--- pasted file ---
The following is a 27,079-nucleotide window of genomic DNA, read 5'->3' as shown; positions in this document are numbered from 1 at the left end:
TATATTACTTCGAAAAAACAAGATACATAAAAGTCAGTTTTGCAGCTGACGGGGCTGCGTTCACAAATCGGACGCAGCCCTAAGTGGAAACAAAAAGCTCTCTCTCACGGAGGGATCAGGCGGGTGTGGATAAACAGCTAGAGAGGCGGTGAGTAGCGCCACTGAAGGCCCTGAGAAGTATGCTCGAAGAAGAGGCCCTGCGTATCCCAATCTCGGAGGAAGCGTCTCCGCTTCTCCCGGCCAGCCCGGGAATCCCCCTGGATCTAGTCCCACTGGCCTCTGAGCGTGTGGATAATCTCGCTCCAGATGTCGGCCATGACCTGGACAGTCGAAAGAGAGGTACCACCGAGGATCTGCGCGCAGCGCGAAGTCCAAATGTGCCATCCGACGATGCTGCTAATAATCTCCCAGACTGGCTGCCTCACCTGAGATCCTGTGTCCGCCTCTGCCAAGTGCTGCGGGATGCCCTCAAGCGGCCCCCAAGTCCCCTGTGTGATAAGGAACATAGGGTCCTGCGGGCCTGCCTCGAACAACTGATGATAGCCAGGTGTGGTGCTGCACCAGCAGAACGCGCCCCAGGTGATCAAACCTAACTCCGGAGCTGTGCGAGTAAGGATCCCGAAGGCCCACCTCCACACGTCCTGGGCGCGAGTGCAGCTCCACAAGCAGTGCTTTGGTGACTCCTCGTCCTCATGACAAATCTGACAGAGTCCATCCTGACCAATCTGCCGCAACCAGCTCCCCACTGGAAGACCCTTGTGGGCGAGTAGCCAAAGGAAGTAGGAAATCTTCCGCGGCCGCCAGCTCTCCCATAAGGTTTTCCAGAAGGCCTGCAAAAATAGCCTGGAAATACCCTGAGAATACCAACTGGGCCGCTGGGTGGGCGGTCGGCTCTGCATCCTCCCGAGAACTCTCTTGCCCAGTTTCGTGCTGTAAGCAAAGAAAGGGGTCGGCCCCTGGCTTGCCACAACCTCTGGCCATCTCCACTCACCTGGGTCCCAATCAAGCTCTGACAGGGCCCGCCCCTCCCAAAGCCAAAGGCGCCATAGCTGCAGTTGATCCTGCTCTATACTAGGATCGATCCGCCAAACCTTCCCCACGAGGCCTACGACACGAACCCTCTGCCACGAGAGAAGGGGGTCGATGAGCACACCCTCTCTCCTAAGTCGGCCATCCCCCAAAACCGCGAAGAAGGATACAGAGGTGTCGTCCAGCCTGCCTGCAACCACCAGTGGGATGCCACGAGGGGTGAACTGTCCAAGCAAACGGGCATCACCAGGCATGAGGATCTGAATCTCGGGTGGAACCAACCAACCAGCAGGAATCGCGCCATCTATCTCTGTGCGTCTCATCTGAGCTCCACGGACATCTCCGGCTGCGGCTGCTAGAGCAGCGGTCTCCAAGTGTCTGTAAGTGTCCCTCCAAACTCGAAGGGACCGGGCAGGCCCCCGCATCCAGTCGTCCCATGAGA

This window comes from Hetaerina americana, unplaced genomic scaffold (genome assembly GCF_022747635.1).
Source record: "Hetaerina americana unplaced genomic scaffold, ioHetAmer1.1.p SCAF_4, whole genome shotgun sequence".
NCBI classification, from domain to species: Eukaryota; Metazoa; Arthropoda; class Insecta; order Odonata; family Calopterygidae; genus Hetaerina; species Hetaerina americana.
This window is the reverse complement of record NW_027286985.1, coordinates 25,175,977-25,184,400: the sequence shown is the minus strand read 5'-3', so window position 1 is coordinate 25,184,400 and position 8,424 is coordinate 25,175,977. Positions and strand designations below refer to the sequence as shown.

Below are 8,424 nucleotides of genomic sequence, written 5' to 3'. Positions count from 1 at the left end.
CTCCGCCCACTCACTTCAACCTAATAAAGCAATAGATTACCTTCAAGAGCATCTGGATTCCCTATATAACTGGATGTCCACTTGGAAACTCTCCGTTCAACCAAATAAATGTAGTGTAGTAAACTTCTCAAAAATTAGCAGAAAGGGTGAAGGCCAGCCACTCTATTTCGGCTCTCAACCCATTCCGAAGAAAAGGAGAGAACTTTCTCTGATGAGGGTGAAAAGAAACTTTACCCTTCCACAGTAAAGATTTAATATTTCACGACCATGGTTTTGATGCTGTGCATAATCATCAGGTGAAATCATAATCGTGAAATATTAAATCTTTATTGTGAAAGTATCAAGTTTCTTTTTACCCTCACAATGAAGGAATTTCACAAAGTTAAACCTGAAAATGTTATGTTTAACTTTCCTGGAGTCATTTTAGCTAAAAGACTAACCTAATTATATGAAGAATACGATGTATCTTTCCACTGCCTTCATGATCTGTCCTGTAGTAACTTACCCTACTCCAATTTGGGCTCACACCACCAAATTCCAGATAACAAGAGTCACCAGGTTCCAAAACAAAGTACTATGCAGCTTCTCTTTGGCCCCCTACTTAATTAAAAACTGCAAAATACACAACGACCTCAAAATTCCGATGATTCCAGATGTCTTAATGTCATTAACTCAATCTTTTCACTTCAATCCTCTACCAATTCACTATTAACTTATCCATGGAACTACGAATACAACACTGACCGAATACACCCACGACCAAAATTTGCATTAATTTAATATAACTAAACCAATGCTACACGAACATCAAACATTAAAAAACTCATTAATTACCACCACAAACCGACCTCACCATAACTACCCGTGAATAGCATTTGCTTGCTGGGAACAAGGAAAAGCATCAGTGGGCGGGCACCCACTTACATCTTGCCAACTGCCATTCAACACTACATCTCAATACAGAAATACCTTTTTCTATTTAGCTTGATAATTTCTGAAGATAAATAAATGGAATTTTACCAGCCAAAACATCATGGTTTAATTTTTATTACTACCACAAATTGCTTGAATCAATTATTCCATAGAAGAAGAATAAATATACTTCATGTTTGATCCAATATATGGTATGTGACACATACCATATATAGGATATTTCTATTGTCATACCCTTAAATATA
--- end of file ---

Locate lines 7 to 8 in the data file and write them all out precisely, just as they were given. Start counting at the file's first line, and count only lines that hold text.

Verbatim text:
Below are 8,424 nucleotides of genomic sequence, written 5' to 3'. Positions count from 1 at the left end.
CTCCGCCCACTCACTTCAACCTAATAAAGCAATAGATTACCTTCAAGAGCATCTGGATTCCCTATATAACTGGATGTCCACTTGGAAACTCTCCGTTCAACCAAATAAATGTAGTGTAGTAAACTTCTCAAAAATTAGCAGAAAGGGTGAAGGCCAGCCACTCTATTTCGGCTCTCAACCCATTCCGAAGAAAAGGAGAGAACTTTCTCTGATGAGGGTGAAAAGAAACTTTACCCTTCCACAGTAAAGATTTAATATTTCACGACCATGGTTTTGATGCTGTGCATAATCATCAGGTGAAATCATAATCGTGAAATATTAAATCTTTATTGTGAAAGTATCAAGTTTCTTTTTACCCTCACAATGAAGGAATTTCACAAAGTTAAACCTGAAAATGTTATGTTTAACTTTCCTGGAGTCATTTTAGCTAAAAGACTAACCTAATTATATGAAGAATACGATGTATCTTTCCACTGCCTTCATGATCTGTCCTGTAGTAACTTACCCTACTCCAATTTGGGCTCACACCACCAAATTCCAGATAACAAGAGTCACCAGGTTCCAAAACAAAGTACTATGCAGCTTCTCTTTGGCCCCCTACTTAATTAAAAACTGCAAAATACACAACGACCTCAAAATTCCGATGATTCCAGATGTCTTAATGTCATTAACTCAATCTTTTCACTTCAATCCTCTACCAATTCACTATTAACTTATCCATGGAACTACGAATACAACACTGACCGAATACACCCACGACCAAAATTTGCATTAATTTAATATAACTAAACCAATGCTACACGAACATCAAACATTAAAAAACTCATTAATTACCACCACAAACCGACCTCACCATAACTACCCGTGAATAGCATTTGCTTGCTGGGAACAAGGAAAAGCATCAGTGGGCGGGCACCCACTTACATCTTGCCAACTGCCATTCAACACTACATCTCAATACAGAAATACCTTTTTCTATTTAGCTTGATAATTTCTGAAGATAAATAAATGGAATTTTACCAGCCAAAACATCATGGTTTAATTTTTATTACTACCACAAATTGCTTGAATCAATTATTCCATAGAAGAAGAATAAATATACTTCATGTTTGATCCAATATATGGTATGTGACACATACCATATATAGGATATTTCTATTGTCATACCCTTAAATATA